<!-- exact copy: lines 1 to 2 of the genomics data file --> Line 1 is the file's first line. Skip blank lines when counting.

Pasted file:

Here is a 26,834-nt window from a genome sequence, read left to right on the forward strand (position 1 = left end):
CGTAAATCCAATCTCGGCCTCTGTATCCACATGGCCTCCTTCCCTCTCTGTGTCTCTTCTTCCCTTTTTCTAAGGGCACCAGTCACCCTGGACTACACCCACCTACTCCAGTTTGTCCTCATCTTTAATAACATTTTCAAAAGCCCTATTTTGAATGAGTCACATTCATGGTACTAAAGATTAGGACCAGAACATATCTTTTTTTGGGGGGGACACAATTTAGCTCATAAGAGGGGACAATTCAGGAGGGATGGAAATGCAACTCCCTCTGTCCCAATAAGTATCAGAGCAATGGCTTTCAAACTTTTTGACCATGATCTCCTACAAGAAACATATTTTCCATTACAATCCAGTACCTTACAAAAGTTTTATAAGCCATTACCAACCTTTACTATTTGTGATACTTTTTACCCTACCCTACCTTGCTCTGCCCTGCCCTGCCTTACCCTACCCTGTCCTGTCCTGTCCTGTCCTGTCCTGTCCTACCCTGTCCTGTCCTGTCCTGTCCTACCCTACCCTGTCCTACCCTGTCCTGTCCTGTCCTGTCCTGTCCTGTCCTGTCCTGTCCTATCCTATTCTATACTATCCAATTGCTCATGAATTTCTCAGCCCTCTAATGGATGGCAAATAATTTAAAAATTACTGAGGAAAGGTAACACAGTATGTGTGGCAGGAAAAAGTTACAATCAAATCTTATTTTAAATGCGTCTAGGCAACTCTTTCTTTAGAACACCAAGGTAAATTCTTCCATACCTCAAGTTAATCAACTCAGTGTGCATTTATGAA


Here is a 26,834-nt window from a genome sequence, read left to right on the forward strand (position 1 = left end):
CGTAAATCCAATCTCGGCCTCTGTATCCACATGGCCTCCTTCCCTCTCTGTGTCTCTTCTTCCCTTTTTCTAAGGGCACCAGTCACCCTGGACTACACCCACCTACTCCAGTTTGTCCTCATCTTTAATAACATTTTCAAAAGCCCTATTTTGAATGAGTCACATTCATGGTACTAAAGATTAGGACCAGAACATATCTTTTTTTGGGGGGGACACAATTTAGCTCATAAGAGGGGACAATTCAGGAGGGATGGAAATGCAACTCCCTCTGTCCCAATAAGTATCAGAGCAATGGCTTTCAAACTTTTTGACCATGATCTCCTACAAGAAACATATTTTCCATTACAATCCAGTACCTTACAAAAGTTTTATAAGCCATTACCAACCTTTACTATTTGTGATACTTTTTACCCTACCCTACCTTGCTCTGCCCTGCCCTGCCTTACCCTACCCTGTCCTGTCCTGTCCTGTCCTGTCCTGTCCTACCCTGTCCTGTCCTGTCCTGTCCTACCCTACCCTGTCCTACCCTGTCCTGTCCTGTCCTGTCCTGTCCTGTCCTGTCCTGTCCTATCCTATTCTATACTATCCAATTGCTCATGAATTTCTCAGCCCTCTAATGGATGGCAAATAATTTAAAAATTACTGAGGAAAGGTAACACAGTATGTGTGGCAGGAAAAAGTTACAATCAAATCTTATTTTAAATGCGTCTAGGCAACTCTTTCTTTAGAACACCAAGGTAAATTCTTCCATACCTCAAGTTAATCAACTCAGTGTGCATTTATGAA